Like hundreds of thousands of other Palestinians today, human rights activist Sumaya Farhat Naser's movement is restricted within Birzeit, a little hamlet nestling against the imposing background of the Ramallah hills about 25 km north of Jerusalem.
"I am free to move only within a radius of five to eight kilometres. To visit Jerusalem I have to pass through seven checkpoints forced upon us by Israel and spend more than four hours on the road. So most of my work is now confined to the Birzeit area with a weekly trip every Friday to Jerusalem for a workshop," says Naser, 56. This never-say-die activist, writer and academic has won numerous peace awards including the Mount Zion Award for Reconciliation between Cultures and Religions.
Born in 1948, the same year that Israel came into existence, Naser has spent an entire life witnessing the conflict between Palestinians and Israelis. Her dream remains to see the conflict end in her own lifetime. "For this to happen the people must first realise that there is an alternative to war," she says. It is for the same reason that Naser spends all her time training women and young people in the occupied territories of Palestine in conflict resolution, and in writing books like 'Daughter of the Olive Trees: A Palestinian Woman's Struggle for Peace'.
Despite the growing desperation in the area and an alarming increase in suicide bombers, including women suicide bombers, Naser continues to believe in non-violence. In 1995, she was presented the Dr Bruno Kreisky Award for Human Rights; she was back at the Vienna-based Kreisky Forum for International Dialogue recently, to talk about the problems of working and living in Palestine today. A professor of botany at Birzeit University, when Naser is not teaching, she is conducting workshops on non-violence, civic leadership, human rights, tolerance and empowerment.
Most of the young people who attend her workshops come without hope and little will to live. Often, none are able to come: there are restrictions imposed by Israeli authorities on the movement of Palestinians in the occupied territories. This causes them extreme hardship. According to the 2004 report of Amnesty International, about 3.5 million Palestinians are confined to their towns and villages by checkpoints and roadblocks enforced by the Israeli military in the occupied territories.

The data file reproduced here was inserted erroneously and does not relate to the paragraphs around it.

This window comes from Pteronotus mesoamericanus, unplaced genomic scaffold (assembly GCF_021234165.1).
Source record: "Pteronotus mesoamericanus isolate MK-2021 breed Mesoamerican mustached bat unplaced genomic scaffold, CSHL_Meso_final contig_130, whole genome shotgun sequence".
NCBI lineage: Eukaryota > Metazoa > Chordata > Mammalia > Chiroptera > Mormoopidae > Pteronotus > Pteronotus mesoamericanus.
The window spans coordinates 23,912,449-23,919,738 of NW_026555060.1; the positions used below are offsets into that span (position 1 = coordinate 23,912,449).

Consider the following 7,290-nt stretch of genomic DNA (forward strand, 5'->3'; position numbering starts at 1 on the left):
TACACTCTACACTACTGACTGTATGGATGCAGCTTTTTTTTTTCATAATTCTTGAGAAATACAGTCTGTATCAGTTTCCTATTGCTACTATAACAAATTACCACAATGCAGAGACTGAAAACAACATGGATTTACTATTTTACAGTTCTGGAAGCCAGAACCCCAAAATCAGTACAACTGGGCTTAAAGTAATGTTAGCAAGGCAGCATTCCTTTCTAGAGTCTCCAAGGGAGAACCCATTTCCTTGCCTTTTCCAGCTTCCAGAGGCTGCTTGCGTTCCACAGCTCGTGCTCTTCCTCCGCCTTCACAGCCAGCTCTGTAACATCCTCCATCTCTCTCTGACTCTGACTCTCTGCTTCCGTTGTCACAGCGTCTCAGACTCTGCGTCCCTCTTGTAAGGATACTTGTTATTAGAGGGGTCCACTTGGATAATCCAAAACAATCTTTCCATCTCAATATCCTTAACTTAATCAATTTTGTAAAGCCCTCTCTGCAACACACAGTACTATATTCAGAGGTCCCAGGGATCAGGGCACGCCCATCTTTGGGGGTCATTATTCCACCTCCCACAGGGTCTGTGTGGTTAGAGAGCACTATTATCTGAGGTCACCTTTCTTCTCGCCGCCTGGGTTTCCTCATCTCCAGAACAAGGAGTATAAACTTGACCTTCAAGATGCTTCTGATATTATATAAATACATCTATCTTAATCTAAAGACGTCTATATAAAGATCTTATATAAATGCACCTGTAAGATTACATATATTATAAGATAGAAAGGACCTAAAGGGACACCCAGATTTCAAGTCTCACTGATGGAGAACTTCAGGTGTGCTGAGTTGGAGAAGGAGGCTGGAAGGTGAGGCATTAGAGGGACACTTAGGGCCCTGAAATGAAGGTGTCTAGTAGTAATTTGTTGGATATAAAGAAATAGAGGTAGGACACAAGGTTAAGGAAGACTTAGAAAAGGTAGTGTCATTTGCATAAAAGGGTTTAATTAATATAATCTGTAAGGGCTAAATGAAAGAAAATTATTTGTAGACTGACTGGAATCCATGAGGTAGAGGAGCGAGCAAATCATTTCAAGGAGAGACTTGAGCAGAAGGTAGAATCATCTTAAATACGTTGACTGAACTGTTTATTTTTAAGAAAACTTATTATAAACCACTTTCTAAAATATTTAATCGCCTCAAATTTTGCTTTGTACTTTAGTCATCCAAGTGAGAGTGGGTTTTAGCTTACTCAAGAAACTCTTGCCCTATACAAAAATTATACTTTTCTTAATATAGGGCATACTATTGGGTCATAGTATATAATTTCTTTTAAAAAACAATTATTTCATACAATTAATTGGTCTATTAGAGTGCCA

Some villages have been completely sealed off and urban areas are frequently placed under 24-hour curfews when no one is allowed to leave the house, often for prolonged periods. Palestinians are prohibited from driving on main roads connecting one part of the West Bank to another.
While Palestinians have had their movement restricted in varying degrees since Israel's occupation of the West Bank and Gaza Strip in 1967, such restrictions have increased in the past decade. And since September 2000, with the renewal of the Palestinian uprising against Israeli occupation of their land, these restrictions have reached an unprecedented level. New measures adopted by the Israeli military to tighten and enforce closures restrict Palestinians' freedom of movement, their basic human rights, in particular the right to work and to provide a living for themselves and their families. And such conditions have completely shattered the economy of the Palestinians.
When young girls are reluctant to come to the workshop because of a curfew or because they are prohibited from leaving the house without an escort, Naser is happy to have older women and mothers join in. And she is overjoyed when men are willing to come as well; but it is rare for men and unmarried women to attend the same workshop.
When asked about their ambition in life most young people at the workshop say that they want to die. "I would like to go to sleep and I wish that I never wake up," is a typical response at the workshop.
That is when Naser invites a therapist for further talks with those present - to get Palestinians to speak about their deepest fears and anxieties. According to Naser, it is important for young people to say what they think of the daily violence on the street and in the home. And they must be able to talk about increasing incest within families.
Depending on the situation, Naser also shares her own problems with those at the workshop - her emotional stress, given that her son-in-law is a political prisoner and that most of the men in her family are in trouble with the Israeli authorities. She also talks about how she tries to help her daughter cope with this reality.
At the workshops, she could be singing a song, telling a story or spontaneously pointing out a pretty plant. She could also devote an entire session on a ray of sunlight that has suddenly broken through the high walls erected around them, walls that imprison Palestinians in their own homes.
"As long as I am able to get a smile out of my young audience, I am prepared to do anything. The idea is to keep alive that will to live and for young Palestinians to be relatively optimistic in the midst of war," Naser says with a twinkle in her eye and a sweet, sad smile on her face.
Her happiest moment was after an involved discussion on suicide bombings, when a teenager asked her for an alternative to resist the Israeli military. "The child asked me to teach him a language that would help him to argue his point of view with the enemy instead of blowing himself up as a human bomb out of helplessness."
Palestinians seldom talk about suicide bombings with each other. In fact, to call the act 'suicide' is an insult because the bombers are looked upon as martyrs. But Naser tirelessly repeats at the workshops that the job of a human being is to preserve life, to learn to survive and to try to live with each other. "This life does not belong to us, it is a gift from God. We must always give ourselves a chance," she says, explaining to young people that according to the Koran, whoever kills a human being kills the world.